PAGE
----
The widespread use of online banking services is putting banks under threat of silent runs on banks.
Customers removing cash from troubled banks leaves no clear signs that money is being withdrawn, according to a report from Reuters.
The warning comes as consumers have been moving money between banks to reduce the risk of losses if banks run into trouble.
But online banking has raised the prospect of a cyber-version of the run on Northern Rock last year. Then images of people queuing outside the bank to withdraw their life savings hit the deadlines, sparking financial panic.
With about five million online banking users in the UK, according to Towergroup, consumers can move millions of pounds at the click of a button.
But Bob McDowall, analyst at Towergroup, warned that online banking systems are not designed for high volumes of transactions and would probably crash if there was a run.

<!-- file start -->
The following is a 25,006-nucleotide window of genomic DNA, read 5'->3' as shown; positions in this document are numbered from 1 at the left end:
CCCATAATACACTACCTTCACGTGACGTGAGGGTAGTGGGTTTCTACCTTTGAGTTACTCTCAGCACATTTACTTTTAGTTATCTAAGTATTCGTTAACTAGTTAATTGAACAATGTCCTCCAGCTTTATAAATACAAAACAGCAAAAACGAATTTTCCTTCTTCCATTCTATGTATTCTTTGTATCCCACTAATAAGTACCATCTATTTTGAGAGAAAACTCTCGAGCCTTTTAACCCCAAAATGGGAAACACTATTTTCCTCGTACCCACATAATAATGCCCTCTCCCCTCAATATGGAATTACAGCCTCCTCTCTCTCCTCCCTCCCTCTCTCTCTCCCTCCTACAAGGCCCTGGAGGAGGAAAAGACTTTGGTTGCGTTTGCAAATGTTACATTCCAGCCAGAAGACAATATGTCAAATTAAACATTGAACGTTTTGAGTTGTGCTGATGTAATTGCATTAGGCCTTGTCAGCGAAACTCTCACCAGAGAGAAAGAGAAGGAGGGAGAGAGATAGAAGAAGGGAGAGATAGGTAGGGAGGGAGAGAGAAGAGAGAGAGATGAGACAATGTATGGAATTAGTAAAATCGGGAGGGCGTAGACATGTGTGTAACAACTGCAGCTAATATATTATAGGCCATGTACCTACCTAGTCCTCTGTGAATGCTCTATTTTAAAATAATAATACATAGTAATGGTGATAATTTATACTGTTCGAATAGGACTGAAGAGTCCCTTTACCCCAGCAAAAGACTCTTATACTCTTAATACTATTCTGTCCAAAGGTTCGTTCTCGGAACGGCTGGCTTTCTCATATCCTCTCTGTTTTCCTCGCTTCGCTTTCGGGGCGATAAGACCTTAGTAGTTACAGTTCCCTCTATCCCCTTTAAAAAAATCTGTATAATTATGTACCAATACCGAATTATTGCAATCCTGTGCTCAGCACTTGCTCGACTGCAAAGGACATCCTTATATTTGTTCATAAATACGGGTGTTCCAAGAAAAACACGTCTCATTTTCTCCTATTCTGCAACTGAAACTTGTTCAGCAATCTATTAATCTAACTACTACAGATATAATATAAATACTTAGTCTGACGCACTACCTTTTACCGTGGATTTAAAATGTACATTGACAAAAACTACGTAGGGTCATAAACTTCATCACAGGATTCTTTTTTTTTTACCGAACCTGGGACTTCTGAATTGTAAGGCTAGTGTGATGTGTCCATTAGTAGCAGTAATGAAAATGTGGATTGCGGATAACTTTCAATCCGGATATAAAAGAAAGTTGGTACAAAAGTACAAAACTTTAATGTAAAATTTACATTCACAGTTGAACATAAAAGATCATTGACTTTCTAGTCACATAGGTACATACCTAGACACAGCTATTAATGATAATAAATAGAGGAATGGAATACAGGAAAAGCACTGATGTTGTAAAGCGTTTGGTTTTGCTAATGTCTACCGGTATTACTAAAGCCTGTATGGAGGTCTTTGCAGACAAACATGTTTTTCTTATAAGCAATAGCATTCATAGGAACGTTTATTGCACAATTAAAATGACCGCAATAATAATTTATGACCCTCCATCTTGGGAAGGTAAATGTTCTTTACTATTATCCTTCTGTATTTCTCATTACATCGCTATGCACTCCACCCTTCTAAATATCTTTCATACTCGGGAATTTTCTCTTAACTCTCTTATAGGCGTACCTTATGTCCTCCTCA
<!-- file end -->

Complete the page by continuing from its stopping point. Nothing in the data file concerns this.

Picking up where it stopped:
"This is an alternative to queuing up to take your money out the bank but these systems were not built for the level of transactions that a run on a bank would involve."
Northern Rock's website crashed at the height of its troubles because of the high number of customers accessing it. The bank said in a message to customers at the time that its website, "has been running very slowly due to the number of people working online."
Under current arrangements, if a bank goes bankrupt £50,000 of customers' money is guaranteed through the Financial Services Compensation Scheme, in the UK.
This was recently increased from £35,000 in an attempt to reassure customers and reduce the turmoil in the financial services sector, which is exacerbated by customers withdrawing money.